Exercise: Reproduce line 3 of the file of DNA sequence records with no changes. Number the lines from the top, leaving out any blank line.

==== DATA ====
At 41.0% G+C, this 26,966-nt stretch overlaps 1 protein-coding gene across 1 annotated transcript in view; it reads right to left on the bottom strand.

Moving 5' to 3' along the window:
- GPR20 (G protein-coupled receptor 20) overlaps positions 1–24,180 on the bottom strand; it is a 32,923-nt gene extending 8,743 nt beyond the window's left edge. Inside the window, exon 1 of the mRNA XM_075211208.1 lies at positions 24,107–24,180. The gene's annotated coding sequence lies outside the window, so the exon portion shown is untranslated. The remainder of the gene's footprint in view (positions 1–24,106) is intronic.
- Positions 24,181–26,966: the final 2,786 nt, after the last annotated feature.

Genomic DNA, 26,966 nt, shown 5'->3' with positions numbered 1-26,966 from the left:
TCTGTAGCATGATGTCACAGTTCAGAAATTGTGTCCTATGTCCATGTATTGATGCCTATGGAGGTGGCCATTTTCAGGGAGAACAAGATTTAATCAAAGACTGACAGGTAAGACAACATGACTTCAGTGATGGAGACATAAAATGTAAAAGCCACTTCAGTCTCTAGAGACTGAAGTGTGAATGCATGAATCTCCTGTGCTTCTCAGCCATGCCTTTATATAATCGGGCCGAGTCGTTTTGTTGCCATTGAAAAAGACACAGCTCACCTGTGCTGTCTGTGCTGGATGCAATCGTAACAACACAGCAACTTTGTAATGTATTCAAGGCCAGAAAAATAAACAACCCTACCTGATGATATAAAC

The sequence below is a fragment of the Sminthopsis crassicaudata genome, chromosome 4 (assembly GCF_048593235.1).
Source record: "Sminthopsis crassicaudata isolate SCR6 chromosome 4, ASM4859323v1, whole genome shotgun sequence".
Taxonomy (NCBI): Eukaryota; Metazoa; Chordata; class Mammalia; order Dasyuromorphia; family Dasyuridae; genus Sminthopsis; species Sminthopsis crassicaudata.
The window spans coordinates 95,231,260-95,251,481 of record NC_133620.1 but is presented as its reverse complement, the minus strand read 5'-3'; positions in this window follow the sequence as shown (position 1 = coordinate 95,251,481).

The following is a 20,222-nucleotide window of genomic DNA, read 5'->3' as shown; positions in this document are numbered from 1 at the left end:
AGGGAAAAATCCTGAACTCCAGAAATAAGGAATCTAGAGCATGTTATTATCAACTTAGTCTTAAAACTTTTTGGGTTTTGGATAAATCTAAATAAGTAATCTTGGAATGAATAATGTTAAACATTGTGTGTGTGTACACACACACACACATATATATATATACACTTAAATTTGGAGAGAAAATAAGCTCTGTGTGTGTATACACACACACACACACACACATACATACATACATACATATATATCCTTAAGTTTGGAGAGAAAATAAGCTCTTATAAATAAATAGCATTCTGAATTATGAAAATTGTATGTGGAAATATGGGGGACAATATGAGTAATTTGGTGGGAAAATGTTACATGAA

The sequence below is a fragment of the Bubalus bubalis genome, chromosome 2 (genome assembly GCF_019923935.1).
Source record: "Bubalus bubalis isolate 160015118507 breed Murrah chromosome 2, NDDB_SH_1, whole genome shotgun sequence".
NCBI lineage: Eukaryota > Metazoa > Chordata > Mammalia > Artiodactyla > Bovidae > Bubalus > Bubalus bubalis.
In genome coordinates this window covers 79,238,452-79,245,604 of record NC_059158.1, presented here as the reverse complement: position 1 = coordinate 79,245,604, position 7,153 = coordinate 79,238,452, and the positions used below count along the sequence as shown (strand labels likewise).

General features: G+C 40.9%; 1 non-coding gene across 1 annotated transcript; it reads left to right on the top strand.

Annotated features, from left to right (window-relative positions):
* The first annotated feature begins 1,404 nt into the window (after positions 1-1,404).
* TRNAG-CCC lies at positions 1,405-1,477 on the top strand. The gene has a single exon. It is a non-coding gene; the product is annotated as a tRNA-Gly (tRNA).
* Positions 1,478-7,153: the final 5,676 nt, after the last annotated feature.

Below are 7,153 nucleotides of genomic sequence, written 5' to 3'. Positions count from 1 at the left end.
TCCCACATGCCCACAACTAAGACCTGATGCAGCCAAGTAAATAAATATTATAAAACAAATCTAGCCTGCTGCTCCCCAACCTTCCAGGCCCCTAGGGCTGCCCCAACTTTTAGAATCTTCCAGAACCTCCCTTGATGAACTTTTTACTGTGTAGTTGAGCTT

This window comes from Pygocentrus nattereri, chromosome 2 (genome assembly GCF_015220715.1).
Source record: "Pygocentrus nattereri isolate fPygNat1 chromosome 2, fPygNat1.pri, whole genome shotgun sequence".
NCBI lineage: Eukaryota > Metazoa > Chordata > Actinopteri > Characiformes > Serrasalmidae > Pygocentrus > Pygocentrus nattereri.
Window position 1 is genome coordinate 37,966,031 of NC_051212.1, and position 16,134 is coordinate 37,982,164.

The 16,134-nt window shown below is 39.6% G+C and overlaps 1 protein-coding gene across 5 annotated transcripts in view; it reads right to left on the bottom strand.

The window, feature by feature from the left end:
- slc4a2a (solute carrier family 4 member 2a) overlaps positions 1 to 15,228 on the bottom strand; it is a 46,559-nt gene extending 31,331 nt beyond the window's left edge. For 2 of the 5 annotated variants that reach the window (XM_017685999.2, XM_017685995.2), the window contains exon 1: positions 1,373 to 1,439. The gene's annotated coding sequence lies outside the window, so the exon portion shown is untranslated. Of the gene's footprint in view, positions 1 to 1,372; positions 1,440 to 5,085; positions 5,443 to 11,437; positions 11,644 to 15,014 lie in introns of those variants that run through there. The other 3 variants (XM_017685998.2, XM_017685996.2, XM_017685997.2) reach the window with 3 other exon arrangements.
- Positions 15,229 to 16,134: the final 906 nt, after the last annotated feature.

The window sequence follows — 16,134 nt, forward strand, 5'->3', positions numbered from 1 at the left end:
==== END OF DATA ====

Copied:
- GPR20 (G protein-coupled receptor 20) overlaps positions 1–24,180 on the bottom strand; it is a 32,923-nt gene extending 8,743 nt beyond the window's left edge. Inside the window, exon 1 of the mRNA XM_075211208.1 lies at positions 24,107–24,180. The gene's annotated coding sequence lies outside the window, so the exon portion shown is untranslated. The remainder of the gene's footprint in view (positions 1–24,106) is intronic.